Michael Verney: 'Offaly will continue to fall deeper into hurling abyss without seismic changes'
Relegation to the league's third tier is a bitter pill for Offaly hurling supporters to swallow, but if it didn't transpire this year, it was only a matter of time before it did.
Losing an 11-point half-time lead against Carlow despite the aid of an extra man for over an hour is unforgivable and Faithful boss Kevin Martin has serious questions to answer. They were in complete control before falling to pieces with a rudderless display against a stiff second-half breeze as Colm Bonnar's side seized the initiative and their Division 1B safety.
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The 'tear-provoking' 13-point league defeat of Dublin 14 months ago - which many proclaimed as 'bringing the pride back' into the county - is a distant memory as the walls continue to cave in.
Anyone who has put Offaly's hurling fortunes under the microscope since the millennium could see this coming but the question must be asked again: how did this almighty fall from grace come to pass?
Everything seemed rosy in the Faithful garden as the remnants of the golden era, which yielded four All-Ireland titles in 1981, '85, '94 and '98, lived on with Leinster minor and U-21 titles in 2000.
An All-Ireland senior decider was also contested that year but in the following 19 years Offaly's hurlers have fallen further into an abyss with no sign of them emerging from it any time soon.
Nearly three years ago - following their 14-point Leinster SHC mauling to Westmeath - I wrote that "many think things are low now, but contrary to what Sinatra said, the worst is yet to come" and this latest 'new low' is one of numerous more to follow.
Carlow's first Division 1 victory in 62 years of league hurling sentences Offaly to a Division 2A campaign next spring in the company of Kerry, Antrim, Meath, Mayo and Wicklow.
Eyes will be rolled at potential trips to far-flung hurling regions like Aughrim and Tooreen but when you don't adequately plan for the future, it eventually bites you in the ass.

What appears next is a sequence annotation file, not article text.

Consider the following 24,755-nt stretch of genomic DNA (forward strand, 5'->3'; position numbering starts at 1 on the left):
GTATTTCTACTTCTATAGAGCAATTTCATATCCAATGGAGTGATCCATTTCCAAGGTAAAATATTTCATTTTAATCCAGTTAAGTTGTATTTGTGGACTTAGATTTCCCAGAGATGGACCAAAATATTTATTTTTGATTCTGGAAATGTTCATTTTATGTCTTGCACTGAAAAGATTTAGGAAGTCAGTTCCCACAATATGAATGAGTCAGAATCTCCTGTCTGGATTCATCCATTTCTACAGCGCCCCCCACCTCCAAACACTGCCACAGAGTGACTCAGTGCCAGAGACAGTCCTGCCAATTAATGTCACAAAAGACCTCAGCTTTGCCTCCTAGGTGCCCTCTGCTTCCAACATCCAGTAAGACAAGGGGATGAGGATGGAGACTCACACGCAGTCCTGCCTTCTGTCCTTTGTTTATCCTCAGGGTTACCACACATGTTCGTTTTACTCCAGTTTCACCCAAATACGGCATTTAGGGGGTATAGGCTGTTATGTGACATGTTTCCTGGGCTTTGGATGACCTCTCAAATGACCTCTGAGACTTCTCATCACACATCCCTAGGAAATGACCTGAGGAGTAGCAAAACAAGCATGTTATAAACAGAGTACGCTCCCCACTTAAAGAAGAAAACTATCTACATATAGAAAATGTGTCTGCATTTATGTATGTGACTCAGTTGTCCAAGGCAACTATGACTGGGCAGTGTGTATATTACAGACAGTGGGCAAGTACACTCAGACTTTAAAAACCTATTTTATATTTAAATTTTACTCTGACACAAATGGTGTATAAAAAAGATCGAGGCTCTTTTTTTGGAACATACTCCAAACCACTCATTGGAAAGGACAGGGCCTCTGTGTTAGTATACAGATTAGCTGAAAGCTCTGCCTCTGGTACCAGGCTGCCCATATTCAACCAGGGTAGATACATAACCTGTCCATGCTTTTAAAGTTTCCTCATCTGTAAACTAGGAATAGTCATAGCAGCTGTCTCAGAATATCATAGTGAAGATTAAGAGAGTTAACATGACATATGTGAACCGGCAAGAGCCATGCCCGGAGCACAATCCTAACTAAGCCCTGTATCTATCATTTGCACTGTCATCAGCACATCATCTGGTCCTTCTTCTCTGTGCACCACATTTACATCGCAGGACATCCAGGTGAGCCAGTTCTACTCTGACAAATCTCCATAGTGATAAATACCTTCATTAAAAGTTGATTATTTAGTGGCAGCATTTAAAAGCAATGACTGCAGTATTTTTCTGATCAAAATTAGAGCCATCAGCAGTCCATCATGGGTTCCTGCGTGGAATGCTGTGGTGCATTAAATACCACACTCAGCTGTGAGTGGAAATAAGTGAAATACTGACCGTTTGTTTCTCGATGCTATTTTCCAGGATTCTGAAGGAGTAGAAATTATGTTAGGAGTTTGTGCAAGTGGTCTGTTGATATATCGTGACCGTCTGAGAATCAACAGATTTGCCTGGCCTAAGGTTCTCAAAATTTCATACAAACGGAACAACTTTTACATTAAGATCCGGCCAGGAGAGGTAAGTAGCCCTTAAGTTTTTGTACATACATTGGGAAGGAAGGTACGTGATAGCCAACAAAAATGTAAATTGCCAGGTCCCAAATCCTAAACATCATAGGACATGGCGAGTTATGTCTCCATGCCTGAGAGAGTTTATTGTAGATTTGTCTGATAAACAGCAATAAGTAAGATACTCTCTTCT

Offaly punched above their weight with exceptional groups of players like the Whelehans, Dooleys and Pilkingtons for long enough but talent doesn't grow on trees, it must be continuously fostered and nurtured. It looks like Offaly have operated with little effective forward planning.
Lip service has been paid to player development for the guts of two decades and the hens are coming home to roost with current county chairman Tommy Byrne at the helm for two tumultuous reigns.
Apportioning blame to volunteers may seem like an easy cop-out, but issues at board level have to be examined. Byrne's previous reign was an eventful one with disquiet in Faithful circles after the shock departures as Offaly football boss of Paul O'Kelly (2003) and Gerry Fahy (2004) which triggered a players' strike.
That period also coincided with the Offaly hurlers' last relegation to Division 2 (2004) while history has repeated itself on both fronts in his second spell with yesterday's demotion, as well as the calamitous Stephen Wallace debacle last summer.
A Hurling Review/Implementation Committee - led by 1981 All-Ireland winner Liam Hogan - was devised to put Offaly back on track but having watched their suggestions fall on deaf ears, they abandoned en masse in the summer of 2017 with Hogan calling for Byrne to "step aside".
"If I was to put my neck…and I will put my neck on the block here, if Offaly are to succeed, and get to where they need to, Tommy Byrne needs to step aside," a defiant Hogan said at the time of their departure.
Offaly have become the butt of every hurling joke in recent times, and rightly so, and while the problems which exist within the county have been discussed ad nauseam in every forum, there is still little evidence of change within the county.
The magnificent Faithful Fields training facility has been developed in Kilcormac - although there is still no full-size all-weather GAA pitch in the county - and a series of dark days continue to be ignored by top brass.
Aside from their 2016 U-21 Leinster final appearance (beating Kildare and Carlow en route), Offaly haven't had a sniff of a provincial final at any level in the past decade and have generally struggled to leave a mark.
A small population and playing resources being split between two codes works against them and while they shouldn't expect to win underage titles, they should expect to be competitive. The routine hammerings dished out are frightening.
Traditionally inferior hurling counties like Laois, Westmeath and Carlow have leapfrogged Offaly and until people stand up to be counted and effect change, it will get worse before it gets any better.